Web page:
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« Who Said That? | Main | The Canons of Dort, First Head of Doctrine, Article 6 »

Some Interesting Links on a Friday . . .

Links.jpgThanks to Scott Clark for reminding me that this thought-provoking essay by Dr.  Robert Godfrey is online--A Reformed Dream.  If you are a member of a confessional Reformed or Presbyterian church and haven't read this, you need to!  Would that my sons live to see this become a reality--it probably won't happen in my lifetime.  Click here: Modern Reformation - Articles

Here's the best news from the blogosphere I've heard in some time.  Purgatorio is back!  You'll certainly want to bookmark this one.  Marc Heinrich's blog is always witty and thought-provoking.  His parody of Tim Challies' new book is priceless.  Click here: Crossway Stands Behind Challies - purgatorio

Eschatological nuttiness never seems to take a day off.  When the House of Commons addressed a motion to "disestablish" the Church of England, the motion was routinely assigned a number.  You guessed it-"666."  Now, we can take that in one of two ways.  Either the House of Commons was doing the devil's work by trying to disestablish the C of E, or else we might say, the C of E has been asking for such a designation for a long time.  I'll leave that up to you to decide.  Click here: Devilish debate on end for Church of England - Yahoo! News

Finally, here's a story about some poor guy who thought he saw the "mark of the beast" on his hand, so he cut if off with a circular saw and then microwaved it.  Talk about a misreading of Matthew 5:30!  He's been put away for his own protection.  Click here: - Man Sees 'Mark of the Beast'; Cuts Off, Microwaves Hand - Local News | News Articles | National News

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Reader Comments (10)

Responding to: A reformed dream.

I have become reformed in the last few years, and looked for "reformed" churches in two different cities so far.

It is much much worse than "dream" suggests. I've attended dozens of "reformed" churches that don't preach the gospel. If you want extreme examples:

-A church called "Westminster Reformed" preached a sermon about why they had decided to replace the words "God" and "Christ" with "Gloria" in the liturgy.

-A church called "Living Stones Christ Reformed" preached a sermon using a powerpoint slideshow featuring Star Trek's "Borg"(on all 26 slides) to help us understand that if we really learned to love that we could assimilate the culture into the church.

-A church called "Covanent Reformed" (apparently M. Horton spoke there a few weeks before I attended) preached a sermon about how the world has gone to hell because everyone loves Britney Spears and she's devalued marriage by eloping.

-A church called "Christ the King Reformed" preached a sermon about our mission to transform culture by living sinless lives and becoming more politically active so that we can usher in God's Kingdom and realize his plan for a perfect utopia on earth.

I think I've attended close to 50 reformed and lutheran churches during my two searches. Most of the dogs weren't so memorable, and everything pales in comparison to insanity I experienced when I looked for an evangelical church, which precipitated my reformation.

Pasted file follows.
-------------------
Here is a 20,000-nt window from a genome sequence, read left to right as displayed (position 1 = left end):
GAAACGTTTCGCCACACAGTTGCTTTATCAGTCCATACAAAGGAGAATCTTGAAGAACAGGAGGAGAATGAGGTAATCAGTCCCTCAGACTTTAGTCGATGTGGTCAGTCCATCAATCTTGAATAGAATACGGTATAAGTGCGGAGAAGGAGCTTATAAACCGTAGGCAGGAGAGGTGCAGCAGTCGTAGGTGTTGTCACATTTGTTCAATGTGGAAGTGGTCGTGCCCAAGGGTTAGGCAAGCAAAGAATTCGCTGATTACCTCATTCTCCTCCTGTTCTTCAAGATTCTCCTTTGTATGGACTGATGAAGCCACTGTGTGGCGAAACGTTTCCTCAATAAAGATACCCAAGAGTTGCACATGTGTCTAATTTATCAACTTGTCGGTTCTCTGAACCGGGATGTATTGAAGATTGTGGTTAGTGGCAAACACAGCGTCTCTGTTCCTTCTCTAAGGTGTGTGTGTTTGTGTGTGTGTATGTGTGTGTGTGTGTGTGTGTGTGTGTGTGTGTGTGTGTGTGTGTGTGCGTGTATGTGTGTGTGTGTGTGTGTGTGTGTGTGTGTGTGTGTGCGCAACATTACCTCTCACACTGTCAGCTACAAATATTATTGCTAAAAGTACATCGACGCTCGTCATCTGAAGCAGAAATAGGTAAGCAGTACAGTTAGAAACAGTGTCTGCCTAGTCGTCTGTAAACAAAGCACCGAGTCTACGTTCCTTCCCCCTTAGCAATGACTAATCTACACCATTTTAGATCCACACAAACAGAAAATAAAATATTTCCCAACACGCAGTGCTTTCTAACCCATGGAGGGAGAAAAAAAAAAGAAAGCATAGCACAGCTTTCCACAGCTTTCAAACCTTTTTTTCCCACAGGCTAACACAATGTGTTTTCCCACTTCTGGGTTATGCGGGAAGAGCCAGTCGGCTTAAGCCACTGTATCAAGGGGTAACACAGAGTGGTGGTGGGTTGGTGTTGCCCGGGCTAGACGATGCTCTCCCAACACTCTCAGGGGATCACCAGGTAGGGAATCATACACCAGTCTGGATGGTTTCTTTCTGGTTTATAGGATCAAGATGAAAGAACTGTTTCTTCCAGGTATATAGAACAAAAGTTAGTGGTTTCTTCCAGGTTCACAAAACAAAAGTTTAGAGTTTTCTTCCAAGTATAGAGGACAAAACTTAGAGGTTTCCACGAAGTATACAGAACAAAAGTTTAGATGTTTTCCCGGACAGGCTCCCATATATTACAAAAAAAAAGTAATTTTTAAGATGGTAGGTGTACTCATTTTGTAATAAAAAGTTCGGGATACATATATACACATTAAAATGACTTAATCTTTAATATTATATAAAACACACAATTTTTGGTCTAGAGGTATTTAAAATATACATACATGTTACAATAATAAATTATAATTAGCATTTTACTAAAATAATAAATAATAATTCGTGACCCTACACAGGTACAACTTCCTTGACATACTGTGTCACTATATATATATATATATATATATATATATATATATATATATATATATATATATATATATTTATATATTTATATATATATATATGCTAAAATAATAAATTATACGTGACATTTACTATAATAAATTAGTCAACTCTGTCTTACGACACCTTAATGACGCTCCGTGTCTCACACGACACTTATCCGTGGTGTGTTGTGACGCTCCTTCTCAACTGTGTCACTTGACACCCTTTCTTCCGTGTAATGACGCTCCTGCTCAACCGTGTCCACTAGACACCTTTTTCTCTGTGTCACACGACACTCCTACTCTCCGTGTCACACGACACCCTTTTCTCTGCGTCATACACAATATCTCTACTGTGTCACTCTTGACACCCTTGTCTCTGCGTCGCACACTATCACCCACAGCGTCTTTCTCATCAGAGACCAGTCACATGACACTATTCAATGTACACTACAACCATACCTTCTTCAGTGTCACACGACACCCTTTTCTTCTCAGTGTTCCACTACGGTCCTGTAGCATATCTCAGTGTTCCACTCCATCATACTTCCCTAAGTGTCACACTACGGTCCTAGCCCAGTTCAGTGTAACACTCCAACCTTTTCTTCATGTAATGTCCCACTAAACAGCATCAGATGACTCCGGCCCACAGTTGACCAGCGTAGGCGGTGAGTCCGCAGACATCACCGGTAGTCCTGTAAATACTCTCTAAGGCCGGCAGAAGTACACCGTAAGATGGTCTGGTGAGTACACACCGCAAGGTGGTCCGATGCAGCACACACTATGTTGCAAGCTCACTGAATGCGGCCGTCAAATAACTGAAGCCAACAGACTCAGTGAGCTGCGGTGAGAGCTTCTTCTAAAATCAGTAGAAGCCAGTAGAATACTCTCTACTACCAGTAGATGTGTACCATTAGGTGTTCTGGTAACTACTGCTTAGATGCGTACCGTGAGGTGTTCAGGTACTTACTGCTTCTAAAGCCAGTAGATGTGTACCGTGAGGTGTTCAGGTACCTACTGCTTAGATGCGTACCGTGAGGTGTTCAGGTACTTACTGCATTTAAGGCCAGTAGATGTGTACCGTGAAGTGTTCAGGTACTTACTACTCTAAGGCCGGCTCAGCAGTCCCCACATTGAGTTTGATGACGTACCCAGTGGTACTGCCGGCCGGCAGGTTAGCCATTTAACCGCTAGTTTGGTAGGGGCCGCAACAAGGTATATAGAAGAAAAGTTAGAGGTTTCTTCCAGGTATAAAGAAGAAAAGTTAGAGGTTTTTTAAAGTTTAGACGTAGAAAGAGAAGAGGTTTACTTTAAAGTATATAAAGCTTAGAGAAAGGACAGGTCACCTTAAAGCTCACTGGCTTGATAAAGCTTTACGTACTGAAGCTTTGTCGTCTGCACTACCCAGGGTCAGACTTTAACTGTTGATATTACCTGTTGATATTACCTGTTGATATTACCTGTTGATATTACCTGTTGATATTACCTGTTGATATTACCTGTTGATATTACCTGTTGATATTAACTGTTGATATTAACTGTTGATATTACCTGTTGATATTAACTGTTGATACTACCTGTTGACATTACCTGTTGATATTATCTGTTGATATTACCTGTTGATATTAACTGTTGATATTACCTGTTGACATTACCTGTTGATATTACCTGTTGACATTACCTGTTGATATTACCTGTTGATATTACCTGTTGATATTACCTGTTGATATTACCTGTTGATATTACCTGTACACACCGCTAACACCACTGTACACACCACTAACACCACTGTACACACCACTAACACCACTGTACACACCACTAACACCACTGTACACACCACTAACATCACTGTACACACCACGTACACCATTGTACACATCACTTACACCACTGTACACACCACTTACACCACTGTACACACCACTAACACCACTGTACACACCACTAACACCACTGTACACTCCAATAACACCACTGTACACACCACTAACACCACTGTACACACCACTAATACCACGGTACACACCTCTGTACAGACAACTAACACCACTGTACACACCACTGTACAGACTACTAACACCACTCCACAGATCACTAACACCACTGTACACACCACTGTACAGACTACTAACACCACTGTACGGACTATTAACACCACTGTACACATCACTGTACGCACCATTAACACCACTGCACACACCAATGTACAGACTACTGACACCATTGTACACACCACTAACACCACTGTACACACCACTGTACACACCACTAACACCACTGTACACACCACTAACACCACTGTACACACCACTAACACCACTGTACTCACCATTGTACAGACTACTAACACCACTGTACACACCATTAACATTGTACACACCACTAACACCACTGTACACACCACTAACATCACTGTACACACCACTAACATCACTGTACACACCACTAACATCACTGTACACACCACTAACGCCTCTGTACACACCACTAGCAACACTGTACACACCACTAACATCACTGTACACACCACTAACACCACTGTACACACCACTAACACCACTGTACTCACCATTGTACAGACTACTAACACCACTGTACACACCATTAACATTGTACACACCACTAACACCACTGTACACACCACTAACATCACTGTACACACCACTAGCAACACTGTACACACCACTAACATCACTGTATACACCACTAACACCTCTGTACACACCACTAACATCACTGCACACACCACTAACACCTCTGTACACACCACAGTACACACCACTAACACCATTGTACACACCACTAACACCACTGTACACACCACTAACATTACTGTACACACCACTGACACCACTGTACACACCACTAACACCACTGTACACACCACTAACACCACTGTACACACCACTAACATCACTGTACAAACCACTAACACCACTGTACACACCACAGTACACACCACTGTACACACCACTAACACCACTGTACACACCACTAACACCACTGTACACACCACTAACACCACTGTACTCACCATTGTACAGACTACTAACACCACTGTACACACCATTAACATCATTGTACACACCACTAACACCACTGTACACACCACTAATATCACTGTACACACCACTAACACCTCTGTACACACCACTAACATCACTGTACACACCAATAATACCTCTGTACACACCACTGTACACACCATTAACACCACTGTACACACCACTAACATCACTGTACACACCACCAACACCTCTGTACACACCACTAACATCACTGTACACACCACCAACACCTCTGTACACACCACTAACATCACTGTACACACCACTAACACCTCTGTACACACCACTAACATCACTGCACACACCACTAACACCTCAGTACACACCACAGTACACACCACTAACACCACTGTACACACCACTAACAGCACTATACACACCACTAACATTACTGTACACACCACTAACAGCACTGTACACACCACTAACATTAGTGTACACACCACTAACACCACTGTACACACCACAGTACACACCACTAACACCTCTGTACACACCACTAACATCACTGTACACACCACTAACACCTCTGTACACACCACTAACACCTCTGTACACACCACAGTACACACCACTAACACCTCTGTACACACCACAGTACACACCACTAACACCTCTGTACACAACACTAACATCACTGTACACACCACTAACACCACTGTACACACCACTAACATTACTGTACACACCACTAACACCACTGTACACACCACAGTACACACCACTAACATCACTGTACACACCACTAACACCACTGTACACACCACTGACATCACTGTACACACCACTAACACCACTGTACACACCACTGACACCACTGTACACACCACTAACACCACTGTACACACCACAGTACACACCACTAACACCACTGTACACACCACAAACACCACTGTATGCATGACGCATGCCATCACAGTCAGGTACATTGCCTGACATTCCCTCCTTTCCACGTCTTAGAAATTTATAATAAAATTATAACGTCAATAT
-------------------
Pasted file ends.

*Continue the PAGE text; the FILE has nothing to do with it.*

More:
The problem is not about identifying oneself as reformed as much as it is about preaching the gospel. A church can agree with all of thr right confessions and still never preach the gospel (or even worse, completely preach against it).

To me, if a church goes through the effort to put the word reformed in the name of their church, it should be a giant waving flag that says we preach the gospel here. Unfortunately, there a just a lot of churches that historically associate themselves with the word reformed, or worse have co-opted the word reformed to mean post-mil theonomist.

I know its unreasonable to ever expect there to a word in a church name that guarantees the gospel is preached inside (if there was, I'd been calling for a new division called the Faithfully Gospel-preaching confessionally reformed Churches of America.:> )

I'm now a member of the OPC. I don't love everything about it. For example, they don't celebrate Christmas and Easter. But at least they consistently preach the gospel (and even better, pastors visiting on rotations do too.)

January 11, 2008 | Unregistered CommenterAmil
Wow. And I thought it was bad with Baptist churches. Because, as you know, "Baptist" covers a multitude of sins. Folk have been put off by our affiliation with the American Baptists and then been pleasantly surprised when we turn out to be - dare I say it, KR? - Reformed. Or at least Calvinist. Or holding to the Doctrines of Grace. You get the picture.
It's like the interchange between Agrippa and Festus in Acts 25 - they concluded that this whole dispute "was about a dead man named Jesus whom Paul claimed was alive". THAT should be the message from the pulpit every week!
January 11, 2008 | Unregistered CommenterPB
No, I don't want to read a story about a man cutting his hand off. That just too sick! We have to draw the line somewhere.